Shiva, the destroyer god, embodies seemingly contradictory benevolent and violent natures, making him a formidable figure. During the Guptas Dynasty, 320-650 A.D., Shiva simultaneously represented the god of love and the god of destruction. He is also associated with asceticism—a severe lifestyle free from worldly comforts--, meditation, and fertility. Shiva has several manifestations and appears in many stories that highlight various aspects of his character.
Dharma is the natural and moral balance of the universe, and is what Vishnu, in all his incarnations, seeks to restore when the world is disturbed by evil forces.
Dharma is commonly translated into English as “divine law” and is a force that upholds and supports Hindu principles. Consequently, for many practicing Hindus, dharma refers to one’s social and religious duties as defined by divine law. An individual’s dharma or duties are based both on their stage in life and caste (static social classes said to be predetermined by the good or bad karma of past lives). The caste system includes brahmins (priests), kshatriyas (warriors), vaishyas (merchants), shudras (laborers), and untouchables.
Listen to guest lecturer Darielle Mason describe Hindu devotion rituals.
Attributes are objects that carry special meaning or symbolism. They can be used to both identify a figure and gain insight into the figure’s purpose or character. Vishnu’s three common attributes include the conch shell, wheel or discus, and club. These attributes all serve as weapons to destroy ignorance, which traps humans in the endless cycle of death and rebirth (samsara), in addition to carrying individual meaning.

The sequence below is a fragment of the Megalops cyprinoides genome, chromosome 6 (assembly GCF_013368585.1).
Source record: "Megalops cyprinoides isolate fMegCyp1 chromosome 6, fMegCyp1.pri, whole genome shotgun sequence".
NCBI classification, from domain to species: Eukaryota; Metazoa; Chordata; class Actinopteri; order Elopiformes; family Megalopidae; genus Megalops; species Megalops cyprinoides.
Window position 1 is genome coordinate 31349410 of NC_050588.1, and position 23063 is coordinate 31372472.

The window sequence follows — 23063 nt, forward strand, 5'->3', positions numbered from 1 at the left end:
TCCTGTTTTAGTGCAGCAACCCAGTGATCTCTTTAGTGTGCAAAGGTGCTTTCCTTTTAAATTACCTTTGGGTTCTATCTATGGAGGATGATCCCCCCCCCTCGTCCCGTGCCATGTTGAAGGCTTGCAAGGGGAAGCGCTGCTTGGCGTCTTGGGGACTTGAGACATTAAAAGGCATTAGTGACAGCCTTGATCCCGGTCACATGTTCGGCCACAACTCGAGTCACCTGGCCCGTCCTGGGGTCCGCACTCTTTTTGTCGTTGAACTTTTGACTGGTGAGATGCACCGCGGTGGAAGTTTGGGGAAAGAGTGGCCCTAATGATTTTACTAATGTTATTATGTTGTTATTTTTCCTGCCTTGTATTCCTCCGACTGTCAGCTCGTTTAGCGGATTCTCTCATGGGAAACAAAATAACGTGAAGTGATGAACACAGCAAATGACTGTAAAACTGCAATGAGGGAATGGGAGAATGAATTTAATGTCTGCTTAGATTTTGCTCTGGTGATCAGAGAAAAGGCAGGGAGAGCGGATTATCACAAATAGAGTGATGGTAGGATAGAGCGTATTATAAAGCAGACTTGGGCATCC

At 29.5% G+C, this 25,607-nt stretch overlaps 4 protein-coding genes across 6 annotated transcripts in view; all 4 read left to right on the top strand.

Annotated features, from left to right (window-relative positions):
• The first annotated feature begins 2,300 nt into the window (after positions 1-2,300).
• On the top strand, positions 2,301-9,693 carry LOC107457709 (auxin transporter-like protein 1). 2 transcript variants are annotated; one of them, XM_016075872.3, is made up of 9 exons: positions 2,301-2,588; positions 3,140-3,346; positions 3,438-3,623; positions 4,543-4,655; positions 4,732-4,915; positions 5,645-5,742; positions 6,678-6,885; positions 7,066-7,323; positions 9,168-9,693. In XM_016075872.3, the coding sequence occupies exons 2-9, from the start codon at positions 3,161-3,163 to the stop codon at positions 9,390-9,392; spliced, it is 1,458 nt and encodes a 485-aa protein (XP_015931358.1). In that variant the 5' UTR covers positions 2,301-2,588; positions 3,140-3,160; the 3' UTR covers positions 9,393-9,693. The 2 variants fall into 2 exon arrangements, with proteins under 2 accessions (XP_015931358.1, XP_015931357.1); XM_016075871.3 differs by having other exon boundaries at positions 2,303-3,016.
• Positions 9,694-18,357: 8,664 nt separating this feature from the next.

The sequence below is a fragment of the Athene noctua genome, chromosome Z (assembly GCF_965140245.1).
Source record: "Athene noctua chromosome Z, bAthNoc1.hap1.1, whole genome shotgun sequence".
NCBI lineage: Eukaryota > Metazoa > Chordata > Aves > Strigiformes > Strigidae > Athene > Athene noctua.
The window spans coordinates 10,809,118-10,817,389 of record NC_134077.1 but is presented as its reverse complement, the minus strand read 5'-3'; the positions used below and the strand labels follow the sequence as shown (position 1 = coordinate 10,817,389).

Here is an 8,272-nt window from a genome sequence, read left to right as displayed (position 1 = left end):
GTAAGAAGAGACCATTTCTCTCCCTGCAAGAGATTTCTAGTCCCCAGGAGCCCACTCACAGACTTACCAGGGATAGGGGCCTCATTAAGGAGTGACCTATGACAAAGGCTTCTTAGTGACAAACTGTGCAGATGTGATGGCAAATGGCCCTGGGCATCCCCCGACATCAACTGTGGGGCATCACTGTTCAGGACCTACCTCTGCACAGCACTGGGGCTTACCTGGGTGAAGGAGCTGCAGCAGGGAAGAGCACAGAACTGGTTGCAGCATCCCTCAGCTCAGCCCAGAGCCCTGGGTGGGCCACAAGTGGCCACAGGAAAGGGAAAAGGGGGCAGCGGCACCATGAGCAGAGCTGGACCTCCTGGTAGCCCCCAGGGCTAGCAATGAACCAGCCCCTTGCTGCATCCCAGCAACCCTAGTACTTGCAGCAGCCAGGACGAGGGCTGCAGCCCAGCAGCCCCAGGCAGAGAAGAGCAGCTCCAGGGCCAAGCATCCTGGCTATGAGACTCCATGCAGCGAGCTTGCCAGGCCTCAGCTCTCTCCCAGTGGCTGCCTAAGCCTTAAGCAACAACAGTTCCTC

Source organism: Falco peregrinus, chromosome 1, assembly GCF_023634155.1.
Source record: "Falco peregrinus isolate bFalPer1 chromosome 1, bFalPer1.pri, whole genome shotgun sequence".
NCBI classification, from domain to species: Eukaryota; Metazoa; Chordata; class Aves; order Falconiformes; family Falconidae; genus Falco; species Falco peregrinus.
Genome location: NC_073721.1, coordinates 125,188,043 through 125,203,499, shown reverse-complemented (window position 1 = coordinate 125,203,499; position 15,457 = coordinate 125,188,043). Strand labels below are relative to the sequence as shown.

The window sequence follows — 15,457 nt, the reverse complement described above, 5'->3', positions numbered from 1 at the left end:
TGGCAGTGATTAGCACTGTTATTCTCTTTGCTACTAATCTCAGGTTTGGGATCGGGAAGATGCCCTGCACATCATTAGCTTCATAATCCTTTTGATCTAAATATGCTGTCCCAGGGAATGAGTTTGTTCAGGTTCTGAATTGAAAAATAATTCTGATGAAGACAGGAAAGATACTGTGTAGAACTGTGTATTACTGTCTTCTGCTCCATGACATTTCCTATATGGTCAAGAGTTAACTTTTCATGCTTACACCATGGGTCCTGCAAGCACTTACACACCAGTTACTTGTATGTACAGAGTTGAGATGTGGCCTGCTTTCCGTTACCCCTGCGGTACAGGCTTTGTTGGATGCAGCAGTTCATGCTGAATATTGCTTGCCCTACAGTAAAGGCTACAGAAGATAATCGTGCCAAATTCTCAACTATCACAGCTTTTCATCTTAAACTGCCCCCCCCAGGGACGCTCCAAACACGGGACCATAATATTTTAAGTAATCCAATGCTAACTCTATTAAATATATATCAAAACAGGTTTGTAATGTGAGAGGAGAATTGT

The conch shell, held in one of Varaha’s four hands on the right side of the sculpture, is used as a musical instrument. Its sound is intended to ward off demons. The clockwise spiraling of the conch is symbolic of infinite space and the balance of the laws of nature.
The wheel or discus appears on Varaha’s chest. He would have held it with a hand which has broken away from the larger sculpture. Originally signifying the sun wheel, this attribute represented the cycle of life and death. It is also considered a weapon.
The club, held up in one of Varaha’s right hands, is a weapon that protects the wearer and also represents the power of natural laws and time, which destroy everything in their path.
The lotus flower appears above Varaha’s head and like Vishnu’s attributes, its inclusion is significant. Whole flowers represent beauty, happiness, and renewal, and lotuses commonly appear as the thrones of Hindu gods. The lotus flower, which grows out of the mud, represents emergence from earthly ignorance and release from the cycle of rebirth.
Vishnu’s Incarnations or Avatars
Vishnu commonly appears as a youthful, four-armed, kingly figure, wearing a crown and holding in his hands a conch shell, wheel or discus, and club. His mount is Garuda, a hybrid man-bird, on whom he rides into battle.